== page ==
I played through the first chapter of Afterlife without even knowing I’d played it. As an interactive film which branches off in different directions depending on nothing more than what you’re paying attention to, Afterlife often just happens. You don’t play this, you experience it, and while that might not fit the bill for excitement-chasing adrenaline junkies it’s a refreshingly different approach and lends itself nicely to kicking back and just allowing the story to unfold around you.
The story itself is a pretty heart-breaking affair, and if you don’t know the premise before you start the game the opening few moments will give your emotions a good kicking. After the youngest member of a family tragically drowns in the bath, the two parents and older sister struggle to come to terms with accepting life without him. Through arguments, further unfortunate circumstances and some slightly more heart-warming family moments, the story plays out in various ways and accumulates in one of three different endings. Much of the time you select your path through the next few minutes without even knowing about it, the game reacting to what you spent the most time looking at during the previous few moments. It’s a seamless experience, to the point that when the first chapter ended and my choices flashed up in front of me I had no idea that I’d even been making any decisions.
The first time you “play” through this is by far the best, with your decisions in subsequent run throughs guided more by wanting to see alternative storylines as opposed to enjoying the story panning out and finding out what happened next. It’s worth a couple of goes though to see the various endings, and given the whole story only lasts about an hour you won’t need to spend too long inside your headset to see most of what the game has to offer.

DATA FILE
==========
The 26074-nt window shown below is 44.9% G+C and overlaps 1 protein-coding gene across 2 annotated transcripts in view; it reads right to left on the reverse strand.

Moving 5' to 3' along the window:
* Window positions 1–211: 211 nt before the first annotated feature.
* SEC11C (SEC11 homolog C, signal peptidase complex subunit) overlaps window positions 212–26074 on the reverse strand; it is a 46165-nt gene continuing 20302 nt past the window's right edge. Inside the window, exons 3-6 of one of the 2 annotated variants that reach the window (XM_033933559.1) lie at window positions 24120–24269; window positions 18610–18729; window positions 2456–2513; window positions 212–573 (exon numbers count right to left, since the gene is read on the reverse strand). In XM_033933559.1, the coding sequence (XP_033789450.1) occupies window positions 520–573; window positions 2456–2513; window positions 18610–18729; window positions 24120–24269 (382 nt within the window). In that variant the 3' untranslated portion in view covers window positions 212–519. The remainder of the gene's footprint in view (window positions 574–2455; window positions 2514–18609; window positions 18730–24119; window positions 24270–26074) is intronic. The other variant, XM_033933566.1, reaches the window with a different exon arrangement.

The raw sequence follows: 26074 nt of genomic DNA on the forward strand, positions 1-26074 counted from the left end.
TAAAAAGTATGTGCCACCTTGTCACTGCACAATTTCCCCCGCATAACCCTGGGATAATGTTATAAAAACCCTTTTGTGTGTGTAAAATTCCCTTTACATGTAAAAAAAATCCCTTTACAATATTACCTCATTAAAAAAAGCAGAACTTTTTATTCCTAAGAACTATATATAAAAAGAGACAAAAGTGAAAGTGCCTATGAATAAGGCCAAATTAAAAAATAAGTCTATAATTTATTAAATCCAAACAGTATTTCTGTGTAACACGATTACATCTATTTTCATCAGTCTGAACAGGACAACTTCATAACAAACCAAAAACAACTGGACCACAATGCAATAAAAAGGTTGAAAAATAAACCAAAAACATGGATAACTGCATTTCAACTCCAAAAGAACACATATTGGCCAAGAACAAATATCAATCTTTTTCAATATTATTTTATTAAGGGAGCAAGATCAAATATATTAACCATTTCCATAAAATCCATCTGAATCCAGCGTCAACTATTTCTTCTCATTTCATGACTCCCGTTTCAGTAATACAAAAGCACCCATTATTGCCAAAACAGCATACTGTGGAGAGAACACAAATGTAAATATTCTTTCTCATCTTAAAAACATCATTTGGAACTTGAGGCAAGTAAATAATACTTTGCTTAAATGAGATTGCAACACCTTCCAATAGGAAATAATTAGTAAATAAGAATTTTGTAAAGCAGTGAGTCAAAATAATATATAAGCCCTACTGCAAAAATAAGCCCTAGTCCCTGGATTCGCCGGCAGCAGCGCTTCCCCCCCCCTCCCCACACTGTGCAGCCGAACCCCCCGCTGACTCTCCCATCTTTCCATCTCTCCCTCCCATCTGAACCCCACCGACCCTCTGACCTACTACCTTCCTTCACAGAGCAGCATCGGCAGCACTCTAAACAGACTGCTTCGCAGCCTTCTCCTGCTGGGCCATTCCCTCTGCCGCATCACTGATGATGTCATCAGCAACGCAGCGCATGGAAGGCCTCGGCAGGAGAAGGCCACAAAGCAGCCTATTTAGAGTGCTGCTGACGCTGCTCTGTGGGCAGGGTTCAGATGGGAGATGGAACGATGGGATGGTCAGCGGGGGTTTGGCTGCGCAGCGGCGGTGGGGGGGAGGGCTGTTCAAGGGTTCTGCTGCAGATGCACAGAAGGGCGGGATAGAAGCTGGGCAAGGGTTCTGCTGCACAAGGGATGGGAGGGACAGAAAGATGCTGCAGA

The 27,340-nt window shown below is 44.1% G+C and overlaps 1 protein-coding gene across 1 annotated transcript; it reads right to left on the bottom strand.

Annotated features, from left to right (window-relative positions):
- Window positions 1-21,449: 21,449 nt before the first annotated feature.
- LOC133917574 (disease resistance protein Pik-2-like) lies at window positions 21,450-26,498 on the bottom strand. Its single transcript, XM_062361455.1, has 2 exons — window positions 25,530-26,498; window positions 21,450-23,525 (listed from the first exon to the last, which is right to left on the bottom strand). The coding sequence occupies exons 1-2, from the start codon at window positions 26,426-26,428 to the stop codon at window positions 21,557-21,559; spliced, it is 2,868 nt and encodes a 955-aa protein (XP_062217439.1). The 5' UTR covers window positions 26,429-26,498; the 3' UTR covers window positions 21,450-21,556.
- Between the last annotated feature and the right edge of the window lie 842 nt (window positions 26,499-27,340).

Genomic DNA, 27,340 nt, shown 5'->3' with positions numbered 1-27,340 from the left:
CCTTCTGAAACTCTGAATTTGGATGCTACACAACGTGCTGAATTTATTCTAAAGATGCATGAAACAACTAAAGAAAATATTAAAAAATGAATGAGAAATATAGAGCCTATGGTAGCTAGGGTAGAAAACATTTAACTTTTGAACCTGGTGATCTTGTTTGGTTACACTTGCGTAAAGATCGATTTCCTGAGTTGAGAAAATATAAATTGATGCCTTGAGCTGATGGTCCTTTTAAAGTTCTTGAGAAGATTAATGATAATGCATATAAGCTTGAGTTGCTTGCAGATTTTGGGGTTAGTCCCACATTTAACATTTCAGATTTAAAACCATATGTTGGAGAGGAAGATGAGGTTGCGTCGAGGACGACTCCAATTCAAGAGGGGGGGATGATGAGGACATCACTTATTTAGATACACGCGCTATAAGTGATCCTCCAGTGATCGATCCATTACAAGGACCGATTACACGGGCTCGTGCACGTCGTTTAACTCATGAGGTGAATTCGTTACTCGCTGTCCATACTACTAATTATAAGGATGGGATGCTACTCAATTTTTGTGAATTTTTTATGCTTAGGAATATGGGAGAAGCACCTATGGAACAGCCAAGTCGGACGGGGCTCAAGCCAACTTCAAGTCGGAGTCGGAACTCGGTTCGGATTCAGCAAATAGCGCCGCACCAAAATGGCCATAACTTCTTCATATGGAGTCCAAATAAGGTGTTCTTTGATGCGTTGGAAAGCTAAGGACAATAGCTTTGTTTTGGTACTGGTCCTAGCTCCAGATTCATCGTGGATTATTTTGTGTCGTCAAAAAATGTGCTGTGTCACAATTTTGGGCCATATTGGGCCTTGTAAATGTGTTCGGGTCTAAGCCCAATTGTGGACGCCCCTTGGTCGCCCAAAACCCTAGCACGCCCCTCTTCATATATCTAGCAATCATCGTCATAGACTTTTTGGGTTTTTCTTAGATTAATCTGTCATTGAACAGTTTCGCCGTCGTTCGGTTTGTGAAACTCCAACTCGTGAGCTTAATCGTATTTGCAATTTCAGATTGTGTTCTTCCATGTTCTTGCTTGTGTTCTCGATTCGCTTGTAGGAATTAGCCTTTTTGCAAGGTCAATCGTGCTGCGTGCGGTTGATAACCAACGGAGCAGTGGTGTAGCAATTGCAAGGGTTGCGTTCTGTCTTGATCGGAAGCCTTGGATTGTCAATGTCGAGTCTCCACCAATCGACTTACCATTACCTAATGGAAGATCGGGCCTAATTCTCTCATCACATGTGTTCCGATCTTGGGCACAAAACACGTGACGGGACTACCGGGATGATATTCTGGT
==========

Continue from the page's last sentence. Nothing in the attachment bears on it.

The acting itself is passable, and while Afterlife won’t be winning any Oscars for the performances it all ticks over nicely and does enough to make you appreciate the pain a family goes through after such tragedy. I found the 3D elements of the video to be a little odd at times, with the motion feeling a bit strange and artificial, and the 3D effect being far more software based as opposed to actual 3D filming, but that was more in the opening moments. Whether it got better the more I watched, or whether I just got used to it, I’m not sure. It was definitely noticeable at first though.
And besides that, there’s not much to report. It’s a really interesting concept and certainly won’t be the last of its kind, but won’t be anything you show off to give people an idea of what the PSVR is capable of. It’s interesting without being spectacular, and most definitely saved by the low price point which nudges it into the “yeah I’ll see what it’s like” region.
If you want to see something a bit different, then you should give Afterlife a go and see what it’s all about. If you’d rather have more conscious input into your games and don’t enjoy watching more than playing, then stay away.
Reviewed on PSVR